This is the second of these guides. I’ll be jumping around, taking the minor arcana in random order. These guides will show the Astrological/Qabalistic/Elemental influences upon Waite’s divinatory meanings and Colman Smith’s layouts. The little memo pad callouts represent the end result in divinatory meanings and/or layout. As a Venn diagram, it displays how each of the influences interact with the other influences, resulting in the divinatory meanings, and often, the components of the layout. You’ll find a little more detail on the structure and purpose of these guides here.
You’ll find a download link for an Adobe Acrobat PDF below. It’s been formatted for standard letter size, with an extra space at the left margin, for those who wish to print and save them in a looseleaf binder. There’s also a bitmap that you can click and view (and “save as” if you prefer, though the PDF should print at a better resolution).
We will these introductory pages to post any additional notes regarding the card that don’t necessarily fit into tracing the sources of the divinatory meanings.
Notes on the Ten of Pentacles
Our subject today is the Ten of Pentacles. And what I myself found in examining it more closely is that more than just a well-heeled old guy near death, brooding, it’s really a story about the cycle of death and life, of the cycle of planting. I guess we should be glad that our Celt-maniac friend A.E. Waite didn’t substitute barley for Virgo’s wheat, else poor Pixie would have had to sneak John Barleycorn into the picture!😉
There are a two things in particular regarding the influences upon this card that surprised me. They both involve links to the cycle of death and life. First was the Sephirot emanation, Malkuth. Reading the Golden Dawn and Levi, I had the impression it was first and foremost a culmination, appropriate for ten. But Wikipedia sees it more as the ending, to be followed by a beginning; one gets to the bottom of the Sefirot, and then has to go back up to the first position. In fact, I’m reminded more of how tarot explains the Death card than anything else.
And that explains the reason that both young and old are present in Colman Smith’s layout. The old man covered by his heavy wrap and the child passing by are a circle. That they may very well be an entire family is possible. That then supports the family matters aspect of the divination. There is a related oddity: the dogs who eye the old man. They recall to me the Fool’s dog. Waite, in his text, gives them a slightly malignant aspect, “accosting” the old man. This is somewhat like the Fool’s dog in older versions of the Fool, biting at him (in fact, some past texts imply the Fool is threatened by a tiger). I think Colman Smith was having none of that, however, or perhaps she liked animals. The dogs seem perfectly well behaved to me!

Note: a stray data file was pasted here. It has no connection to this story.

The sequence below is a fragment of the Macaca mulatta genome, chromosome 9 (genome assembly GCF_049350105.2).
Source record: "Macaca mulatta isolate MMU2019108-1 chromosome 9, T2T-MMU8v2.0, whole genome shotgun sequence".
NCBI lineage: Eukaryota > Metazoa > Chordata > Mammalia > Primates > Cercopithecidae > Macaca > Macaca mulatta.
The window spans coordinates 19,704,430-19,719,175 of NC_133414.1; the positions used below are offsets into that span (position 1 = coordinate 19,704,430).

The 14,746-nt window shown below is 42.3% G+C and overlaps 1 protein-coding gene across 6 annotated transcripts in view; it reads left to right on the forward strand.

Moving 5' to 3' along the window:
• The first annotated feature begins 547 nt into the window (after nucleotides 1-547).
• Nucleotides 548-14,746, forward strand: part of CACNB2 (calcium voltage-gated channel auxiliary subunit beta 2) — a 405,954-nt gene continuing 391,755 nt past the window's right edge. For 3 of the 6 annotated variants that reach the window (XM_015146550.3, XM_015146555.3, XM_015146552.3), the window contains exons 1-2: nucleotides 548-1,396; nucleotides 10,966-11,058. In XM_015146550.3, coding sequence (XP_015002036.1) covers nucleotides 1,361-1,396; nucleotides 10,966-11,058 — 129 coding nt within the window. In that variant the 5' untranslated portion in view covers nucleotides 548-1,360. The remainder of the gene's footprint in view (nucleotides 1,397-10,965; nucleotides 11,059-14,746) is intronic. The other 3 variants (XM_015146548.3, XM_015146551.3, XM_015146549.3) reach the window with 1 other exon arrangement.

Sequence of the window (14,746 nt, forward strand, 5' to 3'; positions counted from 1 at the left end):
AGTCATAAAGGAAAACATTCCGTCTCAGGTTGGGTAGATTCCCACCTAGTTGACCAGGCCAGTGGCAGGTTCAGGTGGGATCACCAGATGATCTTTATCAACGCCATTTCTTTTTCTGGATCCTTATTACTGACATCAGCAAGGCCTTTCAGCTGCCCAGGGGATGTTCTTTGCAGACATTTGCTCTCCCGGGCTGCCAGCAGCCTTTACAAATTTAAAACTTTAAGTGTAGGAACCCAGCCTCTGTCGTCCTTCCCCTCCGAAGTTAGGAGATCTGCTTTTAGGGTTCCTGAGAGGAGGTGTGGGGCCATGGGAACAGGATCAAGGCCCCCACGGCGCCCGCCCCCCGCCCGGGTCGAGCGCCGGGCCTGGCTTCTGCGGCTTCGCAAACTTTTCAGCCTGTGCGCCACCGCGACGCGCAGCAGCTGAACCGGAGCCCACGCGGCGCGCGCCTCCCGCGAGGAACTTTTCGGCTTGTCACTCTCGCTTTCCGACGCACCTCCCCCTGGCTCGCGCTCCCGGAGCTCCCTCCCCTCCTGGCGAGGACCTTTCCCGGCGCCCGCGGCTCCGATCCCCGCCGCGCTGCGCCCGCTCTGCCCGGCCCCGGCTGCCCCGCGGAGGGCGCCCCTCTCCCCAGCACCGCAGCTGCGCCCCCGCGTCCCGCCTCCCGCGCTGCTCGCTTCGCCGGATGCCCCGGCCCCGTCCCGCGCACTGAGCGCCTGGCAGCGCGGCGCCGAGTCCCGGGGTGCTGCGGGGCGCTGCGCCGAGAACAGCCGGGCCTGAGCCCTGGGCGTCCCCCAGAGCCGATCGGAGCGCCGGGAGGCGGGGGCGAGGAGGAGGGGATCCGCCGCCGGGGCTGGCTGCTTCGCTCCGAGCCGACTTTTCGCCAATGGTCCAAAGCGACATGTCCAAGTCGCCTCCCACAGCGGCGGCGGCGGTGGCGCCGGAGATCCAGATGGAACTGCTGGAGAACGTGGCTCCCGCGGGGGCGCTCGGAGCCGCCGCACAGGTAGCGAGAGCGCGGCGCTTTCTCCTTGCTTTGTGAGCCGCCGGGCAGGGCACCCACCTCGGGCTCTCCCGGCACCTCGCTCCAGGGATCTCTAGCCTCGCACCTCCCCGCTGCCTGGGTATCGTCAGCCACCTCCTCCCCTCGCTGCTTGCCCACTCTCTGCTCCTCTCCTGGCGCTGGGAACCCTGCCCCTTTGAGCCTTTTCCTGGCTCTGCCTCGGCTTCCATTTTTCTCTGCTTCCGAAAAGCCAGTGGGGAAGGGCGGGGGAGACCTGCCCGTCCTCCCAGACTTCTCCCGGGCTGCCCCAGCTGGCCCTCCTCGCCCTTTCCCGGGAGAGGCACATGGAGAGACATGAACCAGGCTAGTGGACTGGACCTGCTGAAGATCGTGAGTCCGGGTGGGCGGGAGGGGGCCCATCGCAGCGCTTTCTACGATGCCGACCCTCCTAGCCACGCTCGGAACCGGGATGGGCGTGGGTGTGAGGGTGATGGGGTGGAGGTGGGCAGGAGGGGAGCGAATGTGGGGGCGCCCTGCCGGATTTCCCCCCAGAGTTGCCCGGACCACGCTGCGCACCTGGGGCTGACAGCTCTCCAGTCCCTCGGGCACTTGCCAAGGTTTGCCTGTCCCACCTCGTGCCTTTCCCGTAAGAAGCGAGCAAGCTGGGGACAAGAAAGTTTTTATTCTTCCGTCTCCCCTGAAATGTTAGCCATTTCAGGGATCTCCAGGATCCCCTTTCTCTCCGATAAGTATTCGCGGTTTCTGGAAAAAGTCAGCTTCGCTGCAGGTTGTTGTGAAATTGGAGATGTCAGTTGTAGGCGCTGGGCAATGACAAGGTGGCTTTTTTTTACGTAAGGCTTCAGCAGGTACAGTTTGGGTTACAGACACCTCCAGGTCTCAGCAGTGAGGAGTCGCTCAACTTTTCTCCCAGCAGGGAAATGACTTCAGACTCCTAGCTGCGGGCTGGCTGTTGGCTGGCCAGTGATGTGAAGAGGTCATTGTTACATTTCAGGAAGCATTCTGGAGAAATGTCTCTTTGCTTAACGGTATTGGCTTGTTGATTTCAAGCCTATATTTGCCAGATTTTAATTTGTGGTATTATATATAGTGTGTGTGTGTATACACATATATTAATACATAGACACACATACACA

Malkuth also has a relation to money (as if the Earth influence weren’t enough). Éliphas Lévi, in The Mysteries of Magic (1886) states: “in the Kabbalistic tree of the Sephiroth, ten represents Malchut, or exterior and material substance. The sin of Adam was materialism, and the fruit which he plucks from the tree represents the Hesh isolated from the spirit, zero divided from unity. The underlying factors for the themes of wealth, family and related material matters are well established.
The other item that surprised me was how different the sign of Virgo is than what I had thought. I think most people know of the association with Demeter and wheat—the cycle of agriculture, death in fall and rebirth in spring. As an aside, there is also an association with Astraea, the same goddess that Waite puts on the Justice card, though I don’t think she has anything to do with this card. She was the last goddess to leave Earth to go back to Mt. Olympus, and for that reason, Virgo was linked to Earth. There are some lesser origin myths for Virgo, too, but the key to remember is that it has to do with death, life, Earth and wheat.
And with that, we have a second link to the cycle of death and life, as well as the riches again, insofar as wheat and harvest represent wealth.
There are additional links with the Hermit to old age and gifts, Mercury to chance, and the Magician to loss. These are noted on the page, and don’t require additional explanation here.
The download link for the PDF is below. As mentioned in the introduction to this series of one-page-guides, if anyone finds anything in the pages that they feel needs correction, be sure to let me know… you can comment here or send an email. Same goes for suggestions. The pages themselves have a note saying that they’re Creative Commons Attribution licensed, which means you can share them or reprint them as much as you like; you also have to link to the original source for any web based re-publication.
Revision history: updated bitmap and pdf 2019-08-07. “Prettier” circles in the Venn diagram and change of font color in the post-its for improved legibility.
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